Is there a new "smoking" on the horizon

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Mr Man
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Is there a new "smoking" on the horizon

Postby Mr Man » Mon Jan 14, 2013 9:11 pm

In the not too distant past smoking was not seen as a major health risk. The negative effects were downplayed and hidden. It was socially acceptable. But all this has changed. The horrendous health risks are widely known. Governments very actively discourage and it is frowned upon by society. But what will be the next "smoking".

Is there anything that is very widely accepted and common place that in the not too distant future will be seen in the same way as smoking is seen now? That the adverse effect and cost to our society will be realized?

Could it be alcohol?

Could it be.....dun,dun,duuunnn...Corn starch?

http://www.bbc.co.uk/news/health-18393391
http://www.livestrong.com/article/27669 ... orn-syrup/
http://www.sovcal.com/sovblog/high-fruc ... weet-deal/

Could it be....?

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Re: Is there a new "smoking" on the horizon

Postby Cittasanto » Mon Jan 14, 2013 10:00 pm

Mr Man wrote:Could it be alcohol?

Could it be.....dun,dun,duuunnn...Corn starch?

I think Alcohol could come at some point, as prohibition does go around every so often, but it has proved too popular to last long.
but I think it could be petrol and cars that run on it seeing as the bio-diesel and battery cars are coming more into fashion.
But Plutonium could makeway for thoreum at some point in the future too??

not exactly personal health but each strong contenders for the next vilification in the population.
This offering maybe right, or wrong, but it is one, the other, both, or neither!
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"Others will misconstrue reality due to their personal perspectives, doggedly holding onto and not easily discarding them; We shall not misconstrue reality due to our own personal perspectives, nor doggedly holding onto them, but will discard them easily. This effacement shall be done."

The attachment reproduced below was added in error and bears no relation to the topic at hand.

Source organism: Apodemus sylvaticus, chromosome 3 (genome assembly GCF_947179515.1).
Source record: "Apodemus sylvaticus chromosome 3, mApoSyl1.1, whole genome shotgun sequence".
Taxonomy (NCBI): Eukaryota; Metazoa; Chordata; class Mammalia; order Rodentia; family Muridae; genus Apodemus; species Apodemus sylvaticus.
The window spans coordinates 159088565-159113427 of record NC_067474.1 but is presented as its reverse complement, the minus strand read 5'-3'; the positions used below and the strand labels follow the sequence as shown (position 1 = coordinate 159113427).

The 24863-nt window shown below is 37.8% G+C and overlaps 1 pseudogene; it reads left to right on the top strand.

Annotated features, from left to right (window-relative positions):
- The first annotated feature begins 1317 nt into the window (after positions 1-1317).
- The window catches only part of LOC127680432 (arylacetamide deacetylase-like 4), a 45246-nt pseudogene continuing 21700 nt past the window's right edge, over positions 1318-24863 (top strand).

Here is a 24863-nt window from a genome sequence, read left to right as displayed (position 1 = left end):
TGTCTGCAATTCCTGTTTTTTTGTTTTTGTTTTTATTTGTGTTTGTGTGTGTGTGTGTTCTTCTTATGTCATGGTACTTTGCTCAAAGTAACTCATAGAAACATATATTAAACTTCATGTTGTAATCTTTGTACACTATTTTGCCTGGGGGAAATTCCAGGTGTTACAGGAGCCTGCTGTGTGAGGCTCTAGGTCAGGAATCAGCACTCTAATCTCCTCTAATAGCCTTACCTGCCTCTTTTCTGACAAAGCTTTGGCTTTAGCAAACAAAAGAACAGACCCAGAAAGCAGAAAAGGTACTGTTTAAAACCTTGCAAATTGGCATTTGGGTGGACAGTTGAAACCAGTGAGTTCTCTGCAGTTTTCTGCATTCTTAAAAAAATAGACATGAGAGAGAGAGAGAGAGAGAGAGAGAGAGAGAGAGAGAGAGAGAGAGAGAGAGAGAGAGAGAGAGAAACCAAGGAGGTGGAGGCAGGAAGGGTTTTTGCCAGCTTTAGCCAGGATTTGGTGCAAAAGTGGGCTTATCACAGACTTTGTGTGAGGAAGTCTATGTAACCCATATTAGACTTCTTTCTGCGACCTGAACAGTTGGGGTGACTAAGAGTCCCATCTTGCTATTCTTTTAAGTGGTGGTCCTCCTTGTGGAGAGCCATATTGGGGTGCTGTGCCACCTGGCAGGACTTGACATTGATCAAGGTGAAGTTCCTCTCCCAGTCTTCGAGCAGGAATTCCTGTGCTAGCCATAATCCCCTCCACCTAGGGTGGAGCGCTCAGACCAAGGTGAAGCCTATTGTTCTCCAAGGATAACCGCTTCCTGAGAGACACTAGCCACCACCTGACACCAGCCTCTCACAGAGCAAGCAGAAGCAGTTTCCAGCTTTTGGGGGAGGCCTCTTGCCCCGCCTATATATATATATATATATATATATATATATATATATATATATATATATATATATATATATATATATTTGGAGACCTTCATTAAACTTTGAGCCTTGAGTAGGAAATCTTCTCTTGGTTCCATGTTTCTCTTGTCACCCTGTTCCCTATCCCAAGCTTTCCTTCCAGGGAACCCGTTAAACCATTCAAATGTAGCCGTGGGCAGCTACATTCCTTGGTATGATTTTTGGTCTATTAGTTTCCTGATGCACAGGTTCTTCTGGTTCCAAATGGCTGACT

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Re: Is there a new "smoking" on the horizon

Postby shaunc » Tue Jan 15, 2013 2:08 am

My money would be on fast-food.

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Re: Is there a new "smoking" on the horizon

Postby GraemeR » Tue Jan 15, 2013 2:57 am

Cittasanto wrote:I think Alcohol could come at some point, as prohibition does go around every so often, but it has proved too popular to last long.
but I think it could be petrol and cars that run on it seeing as the bio-diesel and battery cars are coming more into fashion.
But Plutonium could makeway for thoreum at some point in the future too??

not exactly personal health but each strong contenders for the next vilification in the population.


It is banned in some Islamic countries. It wasn't very effective in America in the last century.

As it has been use for so long and by such a large number of people and used traditionally at social events, they could find it hard to ban.

Of course governments make LOTS of tax revenue from it ..... would that be a bigger consideration?

With metta,

Graham

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Re: Is there a new "smoking" on the horizon

Postby Kim OHara » Tue Jan 15, 2013 4:15 am

shaunc wrote:My money would be on fast-food.

Or obesity per se?
It's already being demonised by the government and the health sector here in Australia, for essentially the same reasons that smoking was, i.e. individuals inflict the ill-health on themselves but then the whole community ends up paying their health costs.
'Demonised' may be a bit loaded so I should say that I am generally in favour of both policies.

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Re: Is there a new "smoking" on the horizon

Postby Cittasanto » Tue Jan 15, 2013 6:23 am

GraemeR wrote:Of course governments make LOTS of tax revenue from it ..... would that be a bigger consideration?

Governments make a lot of money from tobacco also.
This offering maybe right, or wrong, but it is one, the other, both, or neither!
Blog, - Some Suttas Translated, Ajahn Chah.
"Others will misconstrue reality due to their personal perspectives, doggedly holding onto and not easily discarding them; We shall not misconstrue reality due to our own personal perspectives, nor doggedly holding onto them, but will discard them easily. This effacement shall be done."